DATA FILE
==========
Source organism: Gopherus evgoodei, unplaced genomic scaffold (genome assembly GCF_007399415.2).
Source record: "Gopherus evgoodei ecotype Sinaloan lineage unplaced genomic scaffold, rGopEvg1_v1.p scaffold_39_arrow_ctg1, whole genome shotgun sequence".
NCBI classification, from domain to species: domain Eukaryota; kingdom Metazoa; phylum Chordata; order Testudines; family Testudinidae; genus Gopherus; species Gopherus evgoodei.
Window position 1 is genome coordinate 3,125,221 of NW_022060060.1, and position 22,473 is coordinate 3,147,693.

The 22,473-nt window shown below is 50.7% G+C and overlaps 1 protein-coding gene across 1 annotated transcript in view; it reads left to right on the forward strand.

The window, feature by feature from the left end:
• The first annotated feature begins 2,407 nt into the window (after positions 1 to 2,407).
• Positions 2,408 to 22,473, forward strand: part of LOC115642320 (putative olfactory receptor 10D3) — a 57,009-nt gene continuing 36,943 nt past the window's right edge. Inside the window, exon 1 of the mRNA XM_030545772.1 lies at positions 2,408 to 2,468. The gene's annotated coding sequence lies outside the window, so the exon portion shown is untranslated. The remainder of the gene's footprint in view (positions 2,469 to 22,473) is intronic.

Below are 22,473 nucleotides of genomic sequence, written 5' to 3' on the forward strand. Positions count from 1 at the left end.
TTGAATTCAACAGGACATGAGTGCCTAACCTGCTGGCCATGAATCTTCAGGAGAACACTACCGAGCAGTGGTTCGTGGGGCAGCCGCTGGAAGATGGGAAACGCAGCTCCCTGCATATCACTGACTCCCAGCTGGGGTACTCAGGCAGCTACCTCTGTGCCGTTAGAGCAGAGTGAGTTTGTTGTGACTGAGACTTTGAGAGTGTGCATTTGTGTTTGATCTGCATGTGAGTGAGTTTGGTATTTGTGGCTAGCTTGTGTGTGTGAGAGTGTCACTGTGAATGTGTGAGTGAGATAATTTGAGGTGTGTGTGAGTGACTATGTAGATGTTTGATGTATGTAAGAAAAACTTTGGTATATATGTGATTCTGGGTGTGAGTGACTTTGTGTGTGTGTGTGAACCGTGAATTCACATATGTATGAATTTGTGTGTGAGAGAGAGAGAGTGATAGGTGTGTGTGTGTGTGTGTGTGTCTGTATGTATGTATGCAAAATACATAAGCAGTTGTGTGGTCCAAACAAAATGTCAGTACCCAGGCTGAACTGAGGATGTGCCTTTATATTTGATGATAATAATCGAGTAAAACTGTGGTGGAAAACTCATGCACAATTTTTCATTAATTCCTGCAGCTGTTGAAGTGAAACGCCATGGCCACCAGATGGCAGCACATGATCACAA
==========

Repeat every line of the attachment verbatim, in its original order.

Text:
Source organism: Gopherus evgoodei, unplaced genomic scaffold (genome assembly GCF_007399415.2).
Source record: "Gopherus evgoodei ecotype Sinaloan lineage unplaced genomic scaffold, rGopEvg1_v1.p scaffold_39_arrow_ctg1, whole genome shotgun sequence".
NCBI classification, from domain to species: domain Eukaryota; kingdom Metazoa; phylum Chordata; order Testudines; family Testudinidae; genus Gopherus; species Gopherus evgoodei.
Window position 1 is genome coordinate 3,125,221 of NW_022060060.1, and position 22,473 is coordinate 3,147,693.

The 22,473-nt window shown below is 50.7% G+C and overlaps 1 protein-coding gene across 1 annotated transcript in view; it reads left to right on the forward strand.

The window, feature by feature from the left end:
• The first annotated feature begins 2,407 nt into the window (after positions 1 to 2,407).
• Positions 2,408 to 22,473, forward strand: part of LOC115642320 (putative olfactory receptor 10D3) — a 57,009-nt gene continuing 36,943 nt past the window's right edge. Inside the window, exon 1 of the mRNA XM_030545772.1 lies at positions 2,408 to 2,468. The gene's annotated coding sequence lies outside the window, so the exon portion shown is untranslated. The remainder of the gene's footprint in view (positions 2,469 to 22,473) is intronic.

Below are 22,473 nucleotides of genomic sequence, written 5' to 3' on the forward strand. Positions count from 1 at the left end.
TTGAATTCAACAGGACATGAGTGCCTAACCTGCTGGCCATGAATCTTCAGGAGAACACTACCGAGCAGTGGTTCGTGGGGCAGCCGCTGGAAGATGGGAAACGCAGCTCCCTGCATATCACTGACTCCCAGCTGGGGTACTCAGGCAGCTACCTCTGTGCCGTTAGAGCAGAGTGAGTTTGTTGTGACTGAGACTTTGAGAGTGTGCATTTGTGTTTGATCTGCATGTGAGTGAGTTTGGTATTTGTGGCTAGCTTGTGTGTGTGAGAGTGTCACTGTGAATGTGTGAGTGAGATAATTTGAGGTGTGTGTGAGTGACTATGTAGATGTTTGATGTATGTAAGAAAAACTTTGGTATATATGTGATTCTGGGTGTGAGTGACTTTGTGTGTGTGTGTGAACCGTGAATTCACATATGTATGAATTTGTGTGTGAGAGAGAGAGAGTGATAGGTGTGTGTGTGTGTGTGTGTGTCTGTATGTATGTATGCAAAATACATAAGCAGTTGTGTGGTCCAAACAAAATGTCAGTACCCAGGCTGAACTGAGGATGTGCCTTTATATTTGATGATAATAATCGAGTAAAACTGTGGTGGAAAACTCATGCACAATTTTTCATTAATTCCTGCAGCTGTTGAAGTGAAACGCCATGGCCACCAGATGGCAGCACATGATCACAA